I don’t enjoy watching sports. My family doesn’t know where I came from. “You were all raised in the same house!” my Mom says. Followed by, “You need to like sports or you’ll end up watching everyone’s kids so they can watch the game.” Luckily I like kids.
In the first years of our marriage, Justin tried everything to get me interested. He would tell me all the players biographies to try to get me emotionally invested, he would draw diagrams to help me understand different plays. I would sit and stare at the game and think, “OK, this time I’m going to focus and pay attention,” but 5 minutes later I would find myself thinking about dinner. Yes, my mind usually wandered to food.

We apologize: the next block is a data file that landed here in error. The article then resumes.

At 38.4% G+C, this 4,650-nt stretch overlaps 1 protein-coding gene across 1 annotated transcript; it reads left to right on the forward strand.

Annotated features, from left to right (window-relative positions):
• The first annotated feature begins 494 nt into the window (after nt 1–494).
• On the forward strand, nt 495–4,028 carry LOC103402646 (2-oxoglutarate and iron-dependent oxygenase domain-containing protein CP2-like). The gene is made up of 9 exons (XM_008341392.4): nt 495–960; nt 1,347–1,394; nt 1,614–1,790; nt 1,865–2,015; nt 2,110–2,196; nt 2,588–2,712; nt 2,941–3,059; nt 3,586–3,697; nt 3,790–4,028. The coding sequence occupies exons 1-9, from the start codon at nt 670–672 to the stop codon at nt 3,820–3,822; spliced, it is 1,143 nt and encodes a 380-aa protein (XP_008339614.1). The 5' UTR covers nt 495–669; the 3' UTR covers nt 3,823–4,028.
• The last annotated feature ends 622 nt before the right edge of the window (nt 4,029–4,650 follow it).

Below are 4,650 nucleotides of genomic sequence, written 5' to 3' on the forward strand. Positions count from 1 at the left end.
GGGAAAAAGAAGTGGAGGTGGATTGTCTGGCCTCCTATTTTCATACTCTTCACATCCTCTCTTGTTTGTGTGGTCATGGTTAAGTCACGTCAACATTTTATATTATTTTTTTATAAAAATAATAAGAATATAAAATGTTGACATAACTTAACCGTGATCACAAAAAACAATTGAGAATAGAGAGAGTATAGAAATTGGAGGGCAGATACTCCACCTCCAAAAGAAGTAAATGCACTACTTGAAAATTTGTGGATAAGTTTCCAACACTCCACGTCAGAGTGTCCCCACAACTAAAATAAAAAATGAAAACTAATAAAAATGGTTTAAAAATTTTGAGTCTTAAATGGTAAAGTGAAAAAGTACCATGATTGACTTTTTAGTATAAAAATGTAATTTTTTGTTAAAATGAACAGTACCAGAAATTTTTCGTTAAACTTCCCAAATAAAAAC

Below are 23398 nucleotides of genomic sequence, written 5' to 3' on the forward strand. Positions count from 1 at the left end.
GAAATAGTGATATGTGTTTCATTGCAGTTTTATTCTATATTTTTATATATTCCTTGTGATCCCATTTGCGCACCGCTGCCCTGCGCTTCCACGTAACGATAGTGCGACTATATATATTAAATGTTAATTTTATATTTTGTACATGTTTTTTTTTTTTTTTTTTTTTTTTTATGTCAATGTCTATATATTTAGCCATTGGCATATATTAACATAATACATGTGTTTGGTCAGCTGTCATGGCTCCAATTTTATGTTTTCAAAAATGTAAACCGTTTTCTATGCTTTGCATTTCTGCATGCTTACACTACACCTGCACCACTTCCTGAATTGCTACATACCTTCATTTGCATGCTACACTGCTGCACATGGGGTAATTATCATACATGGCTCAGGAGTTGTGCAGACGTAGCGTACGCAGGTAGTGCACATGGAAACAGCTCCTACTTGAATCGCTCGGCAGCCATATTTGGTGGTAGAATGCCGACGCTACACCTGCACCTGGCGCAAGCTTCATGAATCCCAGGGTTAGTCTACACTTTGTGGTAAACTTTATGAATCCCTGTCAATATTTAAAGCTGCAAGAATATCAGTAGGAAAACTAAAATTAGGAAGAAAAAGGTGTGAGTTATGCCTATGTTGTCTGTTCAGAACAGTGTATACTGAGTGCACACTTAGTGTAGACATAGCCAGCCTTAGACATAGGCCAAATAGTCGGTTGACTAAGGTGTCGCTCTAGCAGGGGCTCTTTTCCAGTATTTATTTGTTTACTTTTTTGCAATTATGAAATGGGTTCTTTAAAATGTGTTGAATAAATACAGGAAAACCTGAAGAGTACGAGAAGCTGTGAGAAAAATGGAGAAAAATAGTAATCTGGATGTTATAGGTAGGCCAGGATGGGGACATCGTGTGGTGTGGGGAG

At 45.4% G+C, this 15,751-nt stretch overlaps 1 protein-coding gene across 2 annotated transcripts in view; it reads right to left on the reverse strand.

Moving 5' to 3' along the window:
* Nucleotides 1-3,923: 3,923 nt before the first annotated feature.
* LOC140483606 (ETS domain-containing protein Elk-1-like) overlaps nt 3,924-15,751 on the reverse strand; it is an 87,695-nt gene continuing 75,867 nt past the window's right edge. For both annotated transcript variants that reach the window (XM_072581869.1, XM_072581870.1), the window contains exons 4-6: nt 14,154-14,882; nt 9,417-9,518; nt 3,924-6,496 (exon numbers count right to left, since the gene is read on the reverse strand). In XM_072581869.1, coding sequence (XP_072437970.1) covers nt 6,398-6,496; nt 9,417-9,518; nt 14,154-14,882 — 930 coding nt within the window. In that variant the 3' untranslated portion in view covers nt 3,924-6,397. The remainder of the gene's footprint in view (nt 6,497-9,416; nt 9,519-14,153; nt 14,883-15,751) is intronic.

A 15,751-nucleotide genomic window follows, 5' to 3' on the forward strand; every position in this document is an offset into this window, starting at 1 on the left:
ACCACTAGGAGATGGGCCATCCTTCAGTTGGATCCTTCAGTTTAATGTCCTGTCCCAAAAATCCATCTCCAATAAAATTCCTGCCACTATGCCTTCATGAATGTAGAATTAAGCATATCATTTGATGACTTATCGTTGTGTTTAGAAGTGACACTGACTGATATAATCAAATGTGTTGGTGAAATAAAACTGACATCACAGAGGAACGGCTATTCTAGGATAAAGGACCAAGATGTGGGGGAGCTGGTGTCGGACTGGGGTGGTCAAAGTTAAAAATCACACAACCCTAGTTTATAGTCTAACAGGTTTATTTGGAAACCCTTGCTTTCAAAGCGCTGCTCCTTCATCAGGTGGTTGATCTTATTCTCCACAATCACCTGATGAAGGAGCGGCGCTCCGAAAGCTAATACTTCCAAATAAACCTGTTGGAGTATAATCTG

Then our kids started playing, and I realized sports teach them important things that I can’t.
My Josh is competitive. He plays with heart but his head gets in the way. See this post from baseball last year. At the beginning of basketball season, he would get frustrated if his team was losing, or if he wasn’t playing his best. His frustration didn’t propel him forward, it would shut him down. His playing would get worse, and his attitude affected the rest of his team.
After some coaching from Dad, it began to click. “Relax. Have fun. Don’t over analyze everything. If you mess up, figure out what you did and do it better next time.” Things we all need to hear. By the end of the season he was making baskets and grinning. And dancing. Being aggressive. And making free throws. He had become mentally strong.Sports teach by doing. The doing cements the lesson. Now, I get irritated if someone tries to talk to me too much during one of my kids games. Shh. I want to watch them transform.